The Indian Premier League (IPL) is the biggest annual event on the global cricket calendar. Started in 2008 with a lot of hope but cautious scepticism, having gone through many ebbs and flows, the league has emerged stronger each year to showcase the world’s best talents on a single stage. The league has established itself as one of the biggest platforms for youngsters to flaunt their skills – a celebration where cricket’s largest global community meet, compete, share and build bridges.
Marking the 12th anniversary of the decorated league, cricket.com celebrates and honours the legends of the IPL by inducting them to the 'Cricket.com IPL Hall of Fame' – stars who not only dazzled on the field of play but elevated the stature of the league to skyrocketing heights by their sheer presence. This year cricket.com will induct 15 such legends. Our second "Cricket.com Hall of Fame" inductee is the maverick leg spinner from Australia - Shane Warne.
Shane Warne, the legendary Australian spinner, came to the Indian Premier League with 1,001 international wickets to his name and it took him just one season to add another feather in his cap - an IPL trophy, while he magnificently managed the dual role of the captain and the coach.
In an illustrious 15-year long international career for Australia, Warne was a fabulous spinner and a batsman of some ability but never got a decent run as a skipper. In the 2008 season, he ticked that last box stamping his leadership qualities in the tournament leading a supposedly underwhelming Rajasthan Royals’ side to the title. He was the only overseas skipper and the only player to be performing the dual role of captain and the coach across all the eight franchises.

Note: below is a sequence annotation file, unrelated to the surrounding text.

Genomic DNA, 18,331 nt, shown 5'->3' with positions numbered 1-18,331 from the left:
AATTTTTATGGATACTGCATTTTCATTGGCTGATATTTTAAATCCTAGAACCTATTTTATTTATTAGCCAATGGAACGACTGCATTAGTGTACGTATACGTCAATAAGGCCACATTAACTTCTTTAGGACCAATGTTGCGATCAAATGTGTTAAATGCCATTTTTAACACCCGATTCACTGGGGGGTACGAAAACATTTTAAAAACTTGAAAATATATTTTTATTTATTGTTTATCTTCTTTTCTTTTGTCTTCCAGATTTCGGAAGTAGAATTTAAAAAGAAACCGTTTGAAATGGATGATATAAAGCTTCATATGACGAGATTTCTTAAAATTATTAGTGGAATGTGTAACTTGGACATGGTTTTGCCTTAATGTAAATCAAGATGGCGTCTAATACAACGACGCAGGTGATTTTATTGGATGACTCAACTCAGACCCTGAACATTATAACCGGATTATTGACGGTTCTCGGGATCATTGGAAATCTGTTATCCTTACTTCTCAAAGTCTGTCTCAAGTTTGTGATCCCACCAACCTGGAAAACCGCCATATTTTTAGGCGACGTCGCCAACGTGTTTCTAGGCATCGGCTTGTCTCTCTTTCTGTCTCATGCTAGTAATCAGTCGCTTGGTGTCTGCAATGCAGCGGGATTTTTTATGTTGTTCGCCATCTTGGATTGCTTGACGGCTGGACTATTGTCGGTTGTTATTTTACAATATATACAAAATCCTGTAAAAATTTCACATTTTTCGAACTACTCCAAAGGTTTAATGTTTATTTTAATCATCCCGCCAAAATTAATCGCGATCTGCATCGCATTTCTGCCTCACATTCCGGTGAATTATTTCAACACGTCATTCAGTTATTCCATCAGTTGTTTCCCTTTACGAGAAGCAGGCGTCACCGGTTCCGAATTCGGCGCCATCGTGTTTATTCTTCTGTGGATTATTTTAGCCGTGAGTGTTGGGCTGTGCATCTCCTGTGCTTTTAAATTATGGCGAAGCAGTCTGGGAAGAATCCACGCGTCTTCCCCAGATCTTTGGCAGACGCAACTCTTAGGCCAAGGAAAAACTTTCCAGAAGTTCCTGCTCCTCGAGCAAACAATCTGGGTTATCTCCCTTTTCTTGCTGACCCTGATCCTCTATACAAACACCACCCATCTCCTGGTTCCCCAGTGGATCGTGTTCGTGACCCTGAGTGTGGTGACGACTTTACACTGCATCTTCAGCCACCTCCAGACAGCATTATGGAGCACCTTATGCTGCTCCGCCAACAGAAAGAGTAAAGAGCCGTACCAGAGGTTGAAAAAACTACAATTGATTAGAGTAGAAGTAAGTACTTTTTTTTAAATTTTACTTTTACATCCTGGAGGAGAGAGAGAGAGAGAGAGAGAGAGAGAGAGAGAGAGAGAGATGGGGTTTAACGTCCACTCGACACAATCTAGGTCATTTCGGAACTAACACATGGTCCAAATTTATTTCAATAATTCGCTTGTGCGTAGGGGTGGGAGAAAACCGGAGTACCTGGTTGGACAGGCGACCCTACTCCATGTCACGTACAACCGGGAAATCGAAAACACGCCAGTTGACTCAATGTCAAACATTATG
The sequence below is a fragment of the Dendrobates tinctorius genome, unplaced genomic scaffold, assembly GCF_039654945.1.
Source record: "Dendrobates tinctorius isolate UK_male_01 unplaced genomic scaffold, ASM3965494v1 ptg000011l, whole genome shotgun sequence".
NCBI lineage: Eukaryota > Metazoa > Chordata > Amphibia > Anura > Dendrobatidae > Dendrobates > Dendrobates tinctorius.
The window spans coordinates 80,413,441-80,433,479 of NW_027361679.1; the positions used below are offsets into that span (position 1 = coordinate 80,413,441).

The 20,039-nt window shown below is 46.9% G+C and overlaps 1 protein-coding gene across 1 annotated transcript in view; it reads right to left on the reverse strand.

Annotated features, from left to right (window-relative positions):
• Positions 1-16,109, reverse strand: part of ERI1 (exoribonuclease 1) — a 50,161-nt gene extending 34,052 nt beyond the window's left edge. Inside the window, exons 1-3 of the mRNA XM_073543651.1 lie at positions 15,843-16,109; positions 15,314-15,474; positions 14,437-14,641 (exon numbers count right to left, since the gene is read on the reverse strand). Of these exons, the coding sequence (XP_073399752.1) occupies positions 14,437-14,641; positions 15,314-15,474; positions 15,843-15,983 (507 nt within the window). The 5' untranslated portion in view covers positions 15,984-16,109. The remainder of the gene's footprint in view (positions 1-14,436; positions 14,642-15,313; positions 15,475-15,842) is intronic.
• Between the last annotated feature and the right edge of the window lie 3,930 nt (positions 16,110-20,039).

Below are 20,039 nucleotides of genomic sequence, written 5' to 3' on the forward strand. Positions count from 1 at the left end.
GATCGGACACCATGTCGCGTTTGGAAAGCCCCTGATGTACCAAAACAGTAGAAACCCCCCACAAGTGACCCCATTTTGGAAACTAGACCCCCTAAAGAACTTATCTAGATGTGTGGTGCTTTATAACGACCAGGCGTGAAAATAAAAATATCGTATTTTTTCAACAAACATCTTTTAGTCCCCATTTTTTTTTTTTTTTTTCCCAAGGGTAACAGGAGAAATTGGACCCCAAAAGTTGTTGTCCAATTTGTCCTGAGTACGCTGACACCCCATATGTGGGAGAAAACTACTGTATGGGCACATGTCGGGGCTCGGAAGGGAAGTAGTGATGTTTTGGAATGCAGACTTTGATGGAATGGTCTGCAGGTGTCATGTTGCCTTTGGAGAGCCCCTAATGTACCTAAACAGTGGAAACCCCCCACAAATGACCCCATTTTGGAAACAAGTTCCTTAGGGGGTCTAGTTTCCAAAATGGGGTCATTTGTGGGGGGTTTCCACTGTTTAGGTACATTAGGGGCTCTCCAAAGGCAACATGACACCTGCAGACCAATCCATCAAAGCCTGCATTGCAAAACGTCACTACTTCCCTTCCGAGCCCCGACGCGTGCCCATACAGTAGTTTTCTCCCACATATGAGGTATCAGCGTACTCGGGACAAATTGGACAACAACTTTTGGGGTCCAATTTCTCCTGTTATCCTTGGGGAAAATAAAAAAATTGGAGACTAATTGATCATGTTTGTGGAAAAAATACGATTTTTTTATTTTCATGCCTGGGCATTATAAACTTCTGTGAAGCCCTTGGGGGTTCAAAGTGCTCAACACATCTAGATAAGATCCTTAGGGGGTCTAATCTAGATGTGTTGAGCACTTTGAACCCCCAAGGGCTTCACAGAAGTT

Apart from his exploits in the field of play as an attacking leg-spinner, Warne will always be fondly remembered for his mentorship skills in the IPL. He took youngsters like Ravindra Jadeja and Yusuf Pathan under his wings and was tactically brilliant at the same time further solidifying claims that termed him as the “best captain Australia never had”. Not only the Indian stars but his Aussie team-mate, Shane Watson revived his international career with a stunning 2008 season and went on to forge a fruitful career in Australian colours. IPL’s motto says ‘talent meets opportunity’ and no other team justified it more than Rajasthan Royals, the foundation of which was laid by Warne’s side in the inaugural season itself.
On a personal note, Warne led from the front taking 19 wickets in the 15 games he played that season. Not to forget, at the start of the tournament, it had been more than a year since Warne last played international cricket and over six months since he last played any form of professional cricket - county cricket in England being his last. He was still the highest wicket-taker in the season amongst spinners. His 19 scalps came at a strike-rate of 16.4 balls per wicket while keeping his economy below 8 runs per over. His 3 for 19 against Kings XI Punjab were his best bowling figures which orchestrated Royals’ first victory of the season.
He made the fans fall in love with the Royals which did not have any renowned stars except himself. The Royals and the IPL had the same effect on him and Warne stayed with the franchise until 2011.
Although Royals could not repeat their title-winning performance and struggled to make it to the top 4 again, Warne continued to pick wickets and inspire youngsters around him. Over the next three seasons, Warne snaffled 38 wickets in 40 games. He continued to lead the side till his last game and bid adieu to the IPL arena with a 10-wicket victory against Mumbai Indians at the Wankhede.
* The "Cricket.com IPL Hall of Fame" only takes into account of players who have announced their retirement from IPL and last played in the 2018 season.